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ASEBEIAS GRAPHE´ (ἀσεβείας γραφή) was one of the many forms prescribed by the Attic laws for the impeachment of impiety. From the various tenor of the accusations still extant, it may be gathered that this crime was as ill-defined at Athens, and therefore as liable to be made the pretext for persecution, as it has been in all other countries in which the civil power has attempted to reach offences so much beyond the natural limits of its jurisdiction. The occasions, however, upon which the Athenian accuser professed to come forward may be classed as, first, breaches of the ceremonial law of public worship; and, secondly, indications of that which in analogous cases of modern times would be called heterodoxy, or heresy. The former comprehended encroachment upon consecrated grounds, the plunder or other injury of temples, the violation of asylums, the interruption of sacrifices and festivals, the mutilation of statues of the gods, the introduction of deities not acknowledged by the state, and various other transgressions peculiarly defined by the laws of the Attic sacra, such as a private celebration of the Eleusinian mysteries and their divulgation to the uninitiated, injury to the sacred olivetrees, or placing a suppliant bough (ἱκετηρία) on a particular altar at an improper time (Andoc. de Myst. § 110), or offering a sacrifice with any deviation from the prescribed rites (Demosth. c. Neaer. p. 1385.116). The heretical delinquencies may be exemplified by the expulsion of Protagoras (D. L. 9.51, 52), for writing “that he could not learn whether the gods existed or not;” in the persecution of Anaxagoras (D. L. 2.12), like that of Galileo in after-times, for impugning the received opinions about the sun; and the condemnation of Socrates for not holding the objects of the public worship to be gods. (Xen. Apol. Socr. 10; Memorab. 1.1.1.) The variety of these examples will have shown that it is impossible to enumerate all the cases to which this sweeping accusation might be extended; and, as it is not upon record that religious Athens (Xen. Rep. Ath. 3.8) was scandalised at the profane jests of Aristophanes, or that it forced Epicurus to deny that the gods were indifferent to human actions, it is difficult to ascertain the limit at which jests and scepticism ended, and penal impiety began.

With respect to the trial, any citizen that pleased ( βουλόμενος)--which, however, in this as in all other public actions, must be understood of those only who did not labour under an incapacitating disfranchisement (ἀτιμία)--seems to have been a competent accuser; but as the nine archons, and the Areiopagites, were the proper guardians of the sacred olives (μορίαι, σηκοί, Lysias, Περὶ τοῦ Σηκοῦ, § 29), it is not impossible that they had also a power of official prosecution upon casually discovering any injury done to their charge.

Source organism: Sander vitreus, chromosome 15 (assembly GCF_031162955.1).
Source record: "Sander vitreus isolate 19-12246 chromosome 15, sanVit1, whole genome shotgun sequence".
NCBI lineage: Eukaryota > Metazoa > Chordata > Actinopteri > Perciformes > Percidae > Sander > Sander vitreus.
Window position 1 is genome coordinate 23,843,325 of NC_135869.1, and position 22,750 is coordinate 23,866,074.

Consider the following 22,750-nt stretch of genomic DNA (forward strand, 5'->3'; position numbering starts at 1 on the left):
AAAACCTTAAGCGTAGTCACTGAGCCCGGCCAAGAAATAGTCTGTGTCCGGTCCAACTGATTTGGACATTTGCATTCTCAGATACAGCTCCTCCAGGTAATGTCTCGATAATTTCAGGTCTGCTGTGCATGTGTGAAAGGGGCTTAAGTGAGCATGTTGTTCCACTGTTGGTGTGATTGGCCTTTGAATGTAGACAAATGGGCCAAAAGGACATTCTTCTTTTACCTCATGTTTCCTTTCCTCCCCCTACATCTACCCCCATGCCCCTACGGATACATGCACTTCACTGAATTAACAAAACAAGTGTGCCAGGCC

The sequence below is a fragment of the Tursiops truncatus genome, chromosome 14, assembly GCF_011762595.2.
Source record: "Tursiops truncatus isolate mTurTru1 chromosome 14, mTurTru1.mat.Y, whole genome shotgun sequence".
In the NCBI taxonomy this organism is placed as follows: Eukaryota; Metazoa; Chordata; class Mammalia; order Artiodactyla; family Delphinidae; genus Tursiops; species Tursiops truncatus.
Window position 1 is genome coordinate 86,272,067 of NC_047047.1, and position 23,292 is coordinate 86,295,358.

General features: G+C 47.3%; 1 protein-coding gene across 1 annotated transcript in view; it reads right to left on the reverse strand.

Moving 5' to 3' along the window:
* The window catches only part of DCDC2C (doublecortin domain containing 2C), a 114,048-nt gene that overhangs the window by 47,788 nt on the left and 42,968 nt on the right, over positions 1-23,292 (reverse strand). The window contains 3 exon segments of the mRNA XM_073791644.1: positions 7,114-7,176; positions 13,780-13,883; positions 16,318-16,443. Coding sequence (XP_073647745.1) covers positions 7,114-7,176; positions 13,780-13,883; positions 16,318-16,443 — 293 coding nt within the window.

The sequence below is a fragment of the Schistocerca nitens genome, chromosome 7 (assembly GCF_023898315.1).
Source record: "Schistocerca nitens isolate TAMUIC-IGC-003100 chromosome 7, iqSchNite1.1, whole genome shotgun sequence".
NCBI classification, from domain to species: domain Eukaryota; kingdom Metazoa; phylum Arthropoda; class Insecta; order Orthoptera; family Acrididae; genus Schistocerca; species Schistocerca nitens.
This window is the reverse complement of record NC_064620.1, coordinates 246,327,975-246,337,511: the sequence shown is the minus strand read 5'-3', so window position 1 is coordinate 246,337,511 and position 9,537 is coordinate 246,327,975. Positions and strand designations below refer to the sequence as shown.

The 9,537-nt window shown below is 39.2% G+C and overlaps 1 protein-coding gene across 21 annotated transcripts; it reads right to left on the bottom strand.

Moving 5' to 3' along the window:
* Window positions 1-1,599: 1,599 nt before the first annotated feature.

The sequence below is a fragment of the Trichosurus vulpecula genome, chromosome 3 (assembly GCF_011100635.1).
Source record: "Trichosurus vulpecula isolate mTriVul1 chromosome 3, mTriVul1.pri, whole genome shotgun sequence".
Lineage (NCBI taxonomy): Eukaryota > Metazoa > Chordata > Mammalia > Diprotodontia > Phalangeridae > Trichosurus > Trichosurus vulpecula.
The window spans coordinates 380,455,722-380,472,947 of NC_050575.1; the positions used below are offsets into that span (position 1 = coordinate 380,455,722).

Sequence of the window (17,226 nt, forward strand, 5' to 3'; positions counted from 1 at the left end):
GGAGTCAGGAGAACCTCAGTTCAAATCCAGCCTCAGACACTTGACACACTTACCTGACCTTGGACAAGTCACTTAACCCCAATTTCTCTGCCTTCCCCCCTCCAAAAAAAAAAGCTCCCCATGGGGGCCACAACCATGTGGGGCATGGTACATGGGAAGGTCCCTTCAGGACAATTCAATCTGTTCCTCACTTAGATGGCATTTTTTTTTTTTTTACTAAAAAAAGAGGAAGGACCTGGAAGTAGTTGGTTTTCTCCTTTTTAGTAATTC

The magistrate who conducted the previous examination (ἀνάκρισις) was, according to Meier (Att. Proc. pp. 300, 304, n. 34), invariably the king archon; but whether the court into which he brought the causes were the Areiopagus, or the common heliastic court, of both of which there are several instances, is supposed (Meier, Att. Proc. p. 305) to have been determined by the form of action adopted by the prosecutor, or the degree of competency to which the Areiopagus rose or fell at the different periods of Athenian history. Westermann (ap. Pauly) holds the notion that indictments for ἀσέβεια could be brought before the Areiopagus to be a mistake, while admitting that it is the common opinion: the latter is re-asserted by Schömann in his latest work (Antiq. 1.498, E. T.). The penalty, which might be fine, banishment, or death, was usually (as in the case of Socrates) a separate question for the dicasts after conviction. For some kinds of impiety, however, the punishment was fixed by special laws, as in the case of persons injuring the sacred olive-trees: and it would seem that the sanctity of Demeter and the divinities associated with her (Cora, Dionysus) was hedged in by denouncing the penalty of death against the breach of merely ceremonial regulations in connexion with the Eleusinian worship (Andoc. de Myst. § § 33, 110; Demosth. c. Neaer. l.c.).

If the accuser failed to obtain a fifth of the votes of the dicasts, he forfeited a thousand drachmas, and incurred probably a modified ἀτιμία, though not to the extent of exclusion from office (Demosth. c. Eubul. p. 1301.28). Other forms of prosecution for this offence were the ἀπαγωγή (Dem. c. Androt. p. 601.35), ἐθήγησις (Meier, Att. Proc. p. 246), ἔνδειξις (Andoc. de Myst. § 8), προβολή (Libanius, Argum. ad Dem. in Mid. init.), and in extraordinary cases εἰσαγγελία (Andoc. de Myst. § 43); besides these, Demosthenes mentions two other courses that an accuser might adopt, δικάζεσθαι πρὸς Εὐμολπίδας, and πράζειν πρὸς τὸν βασιλέα (Wayte, on Demosth. Androt. l.c.).

[J.S.M] [W.W]

hide References (3 total)
  • Cross-references from this page (3):
    • Xenophon, Memorabilia, 1.1.1
    • Xenophon, Apology, 10
    • Diogenes Laertius, Vitae philosophorum, 2.12
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